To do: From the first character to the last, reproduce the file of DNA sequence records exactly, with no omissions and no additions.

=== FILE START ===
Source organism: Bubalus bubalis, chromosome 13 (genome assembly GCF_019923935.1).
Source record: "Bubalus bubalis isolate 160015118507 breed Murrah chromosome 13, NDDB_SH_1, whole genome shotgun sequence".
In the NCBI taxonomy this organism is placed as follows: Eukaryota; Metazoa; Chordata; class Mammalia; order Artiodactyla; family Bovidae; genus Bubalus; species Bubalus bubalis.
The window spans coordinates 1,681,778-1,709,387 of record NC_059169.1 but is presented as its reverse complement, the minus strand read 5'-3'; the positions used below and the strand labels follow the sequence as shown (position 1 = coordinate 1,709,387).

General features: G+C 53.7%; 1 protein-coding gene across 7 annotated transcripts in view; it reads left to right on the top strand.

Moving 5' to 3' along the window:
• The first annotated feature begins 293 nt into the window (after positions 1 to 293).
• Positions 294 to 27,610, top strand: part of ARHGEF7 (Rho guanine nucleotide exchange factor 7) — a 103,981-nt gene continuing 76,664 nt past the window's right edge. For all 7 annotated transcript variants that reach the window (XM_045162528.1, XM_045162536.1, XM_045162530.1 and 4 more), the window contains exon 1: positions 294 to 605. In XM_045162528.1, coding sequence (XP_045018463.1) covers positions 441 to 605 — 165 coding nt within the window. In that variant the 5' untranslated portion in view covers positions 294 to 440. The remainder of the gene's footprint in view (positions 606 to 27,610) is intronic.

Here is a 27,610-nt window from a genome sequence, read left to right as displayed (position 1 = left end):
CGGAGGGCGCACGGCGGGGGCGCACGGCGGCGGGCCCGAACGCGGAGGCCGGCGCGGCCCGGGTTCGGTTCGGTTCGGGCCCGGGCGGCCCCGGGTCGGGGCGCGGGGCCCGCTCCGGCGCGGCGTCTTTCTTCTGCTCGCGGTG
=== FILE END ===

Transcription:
Source organism: Bubalus bubalis, chromosome 13 (genome assembly GCF_019923935.1).
Source record: "Bubalus bubalis isolate 160015118507 breed Murrah chromosome 13, NDDB_SH_1, whole genome shotgun sequence".
In the NCBI taxonomy this organism is placed as follows: Eukaryota; Metazoa; Chordata; class Mammalia; order Artiodactyla; family Bovidae; genus Bubalus; species Bubalus bubalis.
The window spans coordinates 1,681,778-1,709,387 of record NC_059169.1 but is presented as its reverse complement, the minus strand read 5'-3'; the positions used below and the strand labels follow the sequence as shown (position 1 = coordinate 1,709,387).

General features: G+C 53.7%; 1 protein-coding gene across 7 annotated transcripts in view; it reads left to right on the top strand.

Moving 5' to 3' along the window:
• The first annotated feature begins 293 nt into the window (after positions 1 to 293).
• Positions 294 to 27,610, top strand: part of ARHGEF7 (Rho guanine nucleotide exchange factor 7) — a 103,981-nt gene continuing 76,664 nt past the window's right edge. For all 7 annotated transcript variants that reach the window (XM_045162528.1, XM_045162536.1, XM_045162530.1 and 4 more), the window contains exon 1: positions 294 to 605. In XM_045162528.1, coding sequence (XP_045018463.1) covers positions 441 to 605 — 165 coding nt within the window. In that variant the 5' untranslated portion in view covers positions 294 to 440. The remainder of the gene's footprint in view (positions 606 to 27,610) is intronic.

Here is a 27,610-nt window from a genome sequence, read left to right as displayed (position 1 = left end):
CGGAGGGCGCACGGCGGGGGCGCACGGCGGCGGGCCCGAACGCGGAGGCCGGCGCGGCCCGGGTTCGGTTCGGTTCGGGCCCGGGCGGCCCCGGGTCGGGGCGCGGGGCCCGCTCCGGCGCGGCGTCTTTCTTCTGCTCGCGGTG